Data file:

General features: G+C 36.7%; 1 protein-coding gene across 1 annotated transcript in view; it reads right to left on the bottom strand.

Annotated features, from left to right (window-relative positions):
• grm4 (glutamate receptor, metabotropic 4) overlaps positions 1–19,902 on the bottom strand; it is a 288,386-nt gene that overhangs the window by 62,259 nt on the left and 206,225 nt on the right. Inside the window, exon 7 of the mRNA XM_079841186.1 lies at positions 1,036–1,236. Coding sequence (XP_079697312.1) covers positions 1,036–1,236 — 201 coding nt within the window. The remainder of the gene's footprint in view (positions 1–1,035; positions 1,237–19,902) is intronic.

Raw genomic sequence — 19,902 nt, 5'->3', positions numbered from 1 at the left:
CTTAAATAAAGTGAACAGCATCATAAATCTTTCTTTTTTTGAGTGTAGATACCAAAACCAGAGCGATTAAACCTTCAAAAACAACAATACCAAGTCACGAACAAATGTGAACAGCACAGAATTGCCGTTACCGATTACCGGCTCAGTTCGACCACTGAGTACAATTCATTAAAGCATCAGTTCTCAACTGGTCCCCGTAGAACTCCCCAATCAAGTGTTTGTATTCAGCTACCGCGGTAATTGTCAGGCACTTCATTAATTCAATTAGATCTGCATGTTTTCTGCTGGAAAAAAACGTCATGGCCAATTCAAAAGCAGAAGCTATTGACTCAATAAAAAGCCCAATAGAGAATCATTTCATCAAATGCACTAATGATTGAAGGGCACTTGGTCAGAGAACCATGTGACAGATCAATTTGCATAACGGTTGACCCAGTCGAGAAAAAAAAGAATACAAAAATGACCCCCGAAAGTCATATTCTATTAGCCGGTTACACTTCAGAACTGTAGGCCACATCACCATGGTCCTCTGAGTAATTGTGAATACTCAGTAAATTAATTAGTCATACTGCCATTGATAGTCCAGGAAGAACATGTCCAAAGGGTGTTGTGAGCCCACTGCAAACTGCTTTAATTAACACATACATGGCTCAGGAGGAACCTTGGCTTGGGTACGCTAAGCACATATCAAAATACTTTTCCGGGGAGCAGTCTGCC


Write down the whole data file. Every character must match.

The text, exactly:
General features: G+C 36.7%; 1 protein-coding gene across 1 annotated transcript in view; it reads right to left on the bottom strand.

Annotated features, from left to right (window-relative positions):
• grm4 (glutamate receptor, metabotropic 4) overlaps positions 1–19,902 on the bottom strand; it is a 288,386-nt gene that overhangs the window by 62,259 nt on the left and 206,225 nt on the right. Inside the window, exon 7 of the mRNA XM_079841186.1 lies at positions 1,036–1,236. Coding sequence (XP_079697312.1) covers positions 1,036–1,236 — 201 coding nt within the window. The remainder of the gene's footprint in view (positions 1–1,035; positions 1,237–19,902) is intronic.

Raw genomic sequence — 19,902 nt, 5'->3', positions numbered from 1 at the left:
CTTAAATAAAGTGAACAGCATCATAAATCTTTCTTTTTTTGAGTGTAGATACCAAAACCAGAGCGATTAAACCTTCAAAAACAACAATACCAAGTCACGAACAAATGTGAACAGCACAGAATTGCCGTTACCGATTACCGGCTCAGTTCGACCACTGAGTACAATTCATTAAAGCATCAGTTCTCAACTGGTCCCCGTAGAACTCCCCAATCAAGTGTTTGTATTCAGCTACCGCGGTAATTGTCAGGCACTTCATTAATTCAATTAGATCTGCATGTTTTCTGCTGGAAAAAAACGTCATGGCCAATTCAAAAGCAGAAGCTATTGACTCAATAAAAAGCCCAATAGAGAATCATTTCATCAAATGCACTAATGATTGAAGGGCACTTGGTCAGAGAACCATGTGACAGATCAATTTGCATAACGGTTGACCCAGTCGAGAAAAAAAAGAATACAAAAATGACCCCCGAAAGTCATATTCTATTAGCCGGTTACACTTCAGAACTGTAGGCCACATCACCATGGTCCTCTGAGTAATTGTGAATACTCAGTAAATTAATTAGTCATACTGCCATTGATAGTCCAGGAAGAACATGTCCAAAGGGTGTTGTGAGCCCACTGCAAACTGCTTTAATTAACACATACATGGCTCAGGAGGAACCTTGGCTTGGGTACGCTAAGCACATATCAAAATACTTTTCCGGGGAGCAGTCTGCC